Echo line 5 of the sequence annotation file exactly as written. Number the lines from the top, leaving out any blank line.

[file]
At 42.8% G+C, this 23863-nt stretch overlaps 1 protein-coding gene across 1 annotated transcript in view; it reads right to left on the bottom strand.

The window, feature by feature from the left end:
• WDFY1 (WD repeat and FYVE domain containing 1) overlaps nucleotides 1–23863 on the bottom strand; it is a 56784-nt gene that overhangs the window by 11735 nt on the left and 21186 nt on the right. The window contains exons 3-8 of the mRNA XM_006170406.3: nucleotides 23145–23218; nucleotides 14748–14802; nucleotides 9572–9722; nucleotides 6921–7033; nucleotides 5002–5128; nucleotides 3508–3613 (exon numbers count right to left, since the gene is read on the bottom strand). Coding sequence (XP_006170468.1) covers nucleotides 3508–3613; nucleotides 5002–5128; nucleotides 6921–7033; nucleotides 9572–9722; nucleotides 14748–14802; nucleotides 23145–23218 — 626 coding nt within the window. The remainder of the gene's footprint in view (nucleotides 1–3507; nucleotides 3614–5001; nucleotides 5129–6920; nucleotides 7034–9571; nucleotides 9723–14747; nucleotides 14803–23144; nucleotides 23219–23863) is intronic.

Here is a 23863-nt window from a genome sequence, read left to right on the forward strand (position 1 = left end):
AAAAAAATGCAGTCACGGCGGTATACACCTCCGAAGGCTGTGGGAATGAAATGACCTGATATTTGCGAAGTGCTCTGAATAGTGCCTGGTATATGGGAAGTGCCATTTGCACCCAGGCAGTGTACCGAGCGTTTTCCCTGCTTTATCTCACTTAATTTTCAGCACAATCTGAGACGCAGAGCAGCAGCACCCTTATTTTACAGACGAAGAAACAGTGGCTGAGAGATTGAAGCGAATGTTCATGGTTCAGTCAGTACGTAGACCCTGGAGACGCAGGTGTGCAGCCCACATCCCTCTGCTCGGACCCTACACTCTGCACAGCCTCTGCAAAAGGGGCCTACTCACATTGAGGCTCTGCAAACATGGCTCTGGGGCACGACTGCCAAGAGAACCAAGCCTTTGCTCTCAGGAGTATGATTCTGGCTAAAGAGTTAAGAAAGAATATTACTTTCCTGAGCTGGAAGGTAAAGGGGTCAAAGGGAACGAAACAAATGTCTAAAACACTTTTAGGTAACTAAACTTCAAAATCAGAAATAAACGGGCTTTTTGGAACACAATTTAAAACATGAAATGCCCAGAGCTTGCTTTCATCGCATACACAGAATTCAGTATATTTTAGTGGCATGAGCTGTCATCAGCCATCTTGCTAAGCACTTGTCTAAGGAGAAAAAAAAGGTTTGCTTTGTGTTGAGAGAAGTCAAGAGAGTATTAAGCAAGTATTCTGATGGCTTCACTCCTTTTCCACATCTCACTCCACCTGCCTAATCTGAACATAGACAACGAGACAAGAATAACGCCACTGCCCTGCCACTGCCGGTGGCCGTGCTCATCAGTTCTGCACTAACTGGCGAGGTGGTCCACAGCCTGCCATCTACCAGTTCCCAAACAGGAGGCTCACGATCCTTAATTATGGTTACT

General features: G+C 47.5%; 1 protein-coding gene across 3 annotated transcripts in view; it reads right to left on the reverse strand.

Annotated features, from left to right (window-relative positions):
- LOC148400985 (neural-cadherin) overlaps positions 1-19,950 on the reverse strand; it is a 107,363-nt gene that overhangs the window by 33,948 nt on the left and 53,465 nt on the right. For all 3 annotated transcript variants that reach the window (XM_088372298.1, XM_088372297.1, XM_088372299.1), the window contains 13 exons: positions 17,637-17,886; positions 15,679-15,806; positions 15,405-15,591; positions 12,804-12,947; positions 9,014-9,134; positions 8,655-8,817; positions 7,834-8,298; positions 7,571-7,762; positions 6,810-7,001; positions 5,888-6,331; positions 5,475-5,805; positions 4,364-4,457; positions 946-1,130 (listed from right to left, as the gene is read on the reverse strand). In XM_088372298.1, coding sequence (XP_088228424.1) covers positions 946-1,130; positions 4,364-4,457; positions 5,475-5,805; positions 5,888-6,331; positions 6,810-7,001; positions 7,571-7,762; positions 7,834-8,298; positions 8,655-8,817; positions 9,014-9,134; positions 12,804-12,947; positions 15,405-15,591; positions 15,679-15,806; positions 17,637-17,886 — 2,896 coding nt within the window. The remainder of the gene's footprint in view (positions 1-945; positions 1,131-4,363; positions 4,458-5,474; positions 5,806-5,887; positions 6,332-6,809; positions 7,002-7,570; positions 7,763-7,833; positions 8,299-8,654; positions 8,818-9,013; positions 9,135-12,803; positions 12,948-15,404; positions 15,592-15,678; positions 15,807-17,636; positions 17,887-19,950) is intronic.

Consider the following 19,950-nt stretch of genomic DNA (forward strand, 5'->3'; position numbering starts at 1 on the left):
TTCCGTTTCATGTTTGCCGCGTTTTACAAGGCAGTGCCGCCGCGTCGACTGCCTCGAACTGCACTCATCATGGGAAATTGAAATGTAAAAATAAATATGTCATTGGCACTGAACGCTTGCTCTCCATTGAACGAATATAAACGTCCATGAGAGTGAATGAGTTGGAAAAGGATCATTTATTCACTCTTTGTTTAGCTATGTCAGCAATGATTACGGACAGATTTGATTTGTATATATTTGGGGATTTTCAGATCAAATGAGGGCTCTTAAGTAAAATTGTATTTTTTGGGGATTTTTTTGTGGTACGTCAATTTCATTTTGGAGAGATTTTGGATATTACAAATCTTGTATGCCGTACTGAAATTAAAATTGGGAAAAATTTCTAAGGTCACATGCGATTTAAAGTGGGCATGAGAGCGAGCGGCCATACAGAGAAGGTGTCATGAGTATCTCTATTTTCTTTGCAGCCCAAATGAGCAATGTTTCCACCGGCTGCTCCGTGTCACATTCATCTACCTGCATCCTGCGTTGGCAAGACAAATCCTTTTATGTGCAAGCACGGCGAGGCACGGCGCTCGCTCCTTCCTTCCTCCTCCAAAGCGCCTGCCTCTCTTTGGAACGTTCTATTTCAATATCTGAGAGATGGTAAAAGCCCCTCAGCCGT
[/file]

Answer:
AAAAAAATGCAGTCACGGCGGTATACACCTCCGAAGGCTGTGGGAATGAAATGACCTGATATTTGCGAAGTGCTCTGAATAGTGCCTGGTATATGGGAAGTGCCATTTGCACCCAGGCAGTGTACCGAGCGTTTTCCCTGCTTTATCTCACTTAATTTTCAGCACAATCTGAGACGCAGAGCAGCAGCACCCTTATTTTACAGACGAAGAAACAGTGGCTGAGAGATTGAAGCGAATGTTCATGGTTCAGTCAGTACGTAGACCCTGGAGACGCAGGTGTGCAGCCCACATCCCTCTGCTCGGACCCTACACTCTGCACAGCCTCTGCAAAAGGGGCCTACTCACATTGAGGCTCTGCAAACATGGCTCTGGGGCACGACTGCCAAGAGAACCAAGCCTTTGCTCTCAGGAGTATGATTCTGGCTAAAGAGTTAAGAAAGAATATTACTTTCCTGAGCTGGAAGGTAAAGGGGTCAAAGGGAACGAAACAAATGTCTAAAACACTTTTAGGTAACTAAACTTCAAAATCAGAAATAAACGGGCTTTTTGGAACACAATTTAAAACATGAAATGCCCAGAGCTTGCTTTCATCGCATACACAGAATTCAGTATATTTTAGTGGCATGAGCTGTCATCAGCCATCTTGCTAAGCACTTGTCTAAGGAGAAAAAAAAGGTTTGCTTTGTGTTGAGAGAAGTCAAGAGAGTATTAAGCAAGTATTCTGATGGCTTCACTCCTTTTCCACATCTCACTCCACCTGCCTAATCTGAACATAGACAACGAGACAAGAATAACGCCACTGCCCTGCCACTGCCGGTGGCCGTGCTCATCAGTTCTGCACTAACTGGCGAGGTGGTCCACAGCCTGCCATCTACCAGTTCCCAAACAGGAGGCTCACGATCCTTAATTATGGTTACT